The Andromeda/Osiris Chronicles Connection
From various sources, I've read that Gene Rhoddenbury's Andromeda syndicated space series has links to The Osiris Chronicles. It seems that several key plot points were recycled for Andromeda along with the bridge set of the Andromeda Ascent warships being reused bridge sets from the Osiris warship from the failed pilot. Some believe that there was even more put into the basic DNA of Andromeda was filtered down from The Osiris Chronicles. However, the claims of some website have been refuted by loyal Andromeda fans.

Has Time Been Kind to The Osiris Chronicles? Or Was It a Good Death?
In a word...no. Most reviewers today who've seen in the old VHS release have dismissed it for it's recycled plot-points from The Foundation books along with poor production values, and an overall weak formula for a weekly TV series that couldn't attract fans of The X-Files and Star Trek. One of the best reviews I found online was of the British VHS rental release, and he said that given the uneven nature of the pilot, the one-dimensional characters, an attempt to setup the series, out-of-place action sequences, and "trite and clicheed" plot elements doomed The Osiris Chronicles to being nothing new or exciting...he even calls it dull. I guess it was a good death. RIP. This is the reason why The Osiris Chronicles was given a Topics blogpost and not an Forgotten Classics blogpost.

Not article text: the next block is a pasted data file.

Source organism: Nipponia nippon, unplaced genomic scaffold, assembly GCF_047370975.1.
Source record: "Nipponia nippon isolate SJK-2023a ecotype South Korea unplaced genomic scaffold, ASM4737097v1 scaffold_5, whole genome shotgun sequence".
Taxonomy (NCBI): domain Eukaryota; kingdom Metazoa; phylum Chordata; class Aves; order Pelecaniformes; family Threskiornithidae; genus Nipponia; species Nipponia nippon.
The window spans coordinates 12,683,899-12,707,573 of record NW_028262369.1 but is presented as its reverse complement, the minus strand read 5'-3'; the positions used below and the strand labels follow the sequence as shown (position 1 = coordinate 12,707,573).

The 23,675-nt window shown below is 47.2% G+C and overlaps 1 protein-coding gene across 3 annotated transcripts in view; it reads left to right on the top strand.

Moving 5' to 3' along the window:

Read the full review here:
http://www.mjsimpson.co.uk/reviews/osirischronicles.html 

The STARLOG #225 Article Scans (Finally!)
At one time, Starlog Magazine was the finest printed word in sci-fi, and in issue #225, Starlog profiled The Osiris Chronicles. Finally, after months of waiting, here we are!

















































4 comments:

  1. I loved the idea, concept, and execution of Maggie Sorenson, and I once used her as the basis for a character in a novel that I was writing.

    Mind you, after I saw the pilot movie, that was all that I liked about it.

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  2. I think you are the only person I've known that as actually seen the tv-movie!

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  3. Does anyone know what happened to the model of the Osiris itself? I can't even find any pics online of it. I want to build a version of it myself but I need reference material.

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  4. I wish I knew. Sometimes the studios or prop maker keep these to either reuse or as a memento. It was common for TV sci-fi shows to recycle prop ships prior to the age of CGI SFX. After doing some digging, Yourprops.com seems to have either a copy or maybe the real thing. My company's firewall is blocking the site. Check there. If and when you finish your project, please share the pictures with FWS!